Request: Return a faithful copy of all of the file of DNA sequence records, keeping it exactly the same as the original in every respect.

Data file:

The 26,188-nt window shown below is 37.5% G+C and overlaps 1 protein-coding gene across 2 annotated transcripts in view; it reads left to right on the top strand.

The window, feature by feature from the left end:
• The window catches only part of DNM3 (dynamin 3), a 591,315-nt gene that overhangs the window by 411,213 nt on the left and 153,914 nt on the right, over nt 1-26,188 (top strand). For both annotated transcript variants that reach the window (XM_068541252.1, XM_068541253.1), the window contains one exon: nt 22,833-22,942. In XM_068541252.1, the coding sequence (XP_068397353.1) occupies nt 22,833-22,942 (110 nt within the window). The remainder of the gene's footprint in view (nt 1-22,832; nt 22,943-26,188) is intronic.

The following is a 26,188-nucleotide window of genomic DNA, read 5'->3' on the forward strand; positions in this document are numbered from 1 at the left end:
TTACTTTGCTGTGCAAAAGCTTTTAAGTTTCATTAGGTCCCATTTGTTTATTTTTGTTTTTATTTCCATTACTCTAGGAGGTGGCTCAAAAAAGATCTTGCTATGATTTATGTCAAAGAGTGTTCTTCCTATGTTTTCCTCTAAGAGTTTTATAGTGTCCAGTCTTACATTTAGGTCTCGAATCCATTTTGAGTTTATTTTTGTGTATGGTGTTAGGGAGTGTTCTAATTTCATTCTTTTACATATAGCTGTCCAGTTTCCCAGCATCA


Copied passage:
The 26,188-nt window shown below is 37.5% G+C and overlaps 1 protein-coding gene across 2 annotated transcripts in view; it reads left to right on the top strand.

The window, feature by feature from the left end:
• The window catches only part of DNM3 (dynamin 3), a 591,315-nt gene that overhangs the window by 411,213 nt on the left and 153,914 nt on the right, over nt 1-26,188 (top strand). For both annotated transcript variants that reach the window (XM_068541252.1, XM_068541253.1), the window contains one exon: nt 22,833-22,942. In XM_068541252.1, the coding sequence (XP_068397353.1) occupies nt 22,833-22,942 (110 nt within the window). The remainder of the gene's footprint in view (nt 1-22,832; nt 22,943-26,188) is intronic.

The following is a 26,188-nucleotide window of genomic DNA, read 5'->3' on the forward strand; positions in this document are numbered from 1 at the left end:
TTACTTTGCTGTGCAAAAGCTTTTAAGTTTCATTAGGTCCCATTTGTTTATTTTTGTTTTTATTTCCATTACTCTAGGAGGTGGCTCAAAAAAGATCTTGCTATGATTTATGTCAAAGAGTGTTCTTCCTATGTTTTCCTCTAAGAGTTTTATAGTGTCCAGTCTTACATTTAGGTCTCGAATCCATTTTGAGTTTATTTTTGTGTATGGTGTTAGGGAGTGTTCTAATTTCATTCTTTTACATATAGCTGTCCAGTTTCCCAGCATCA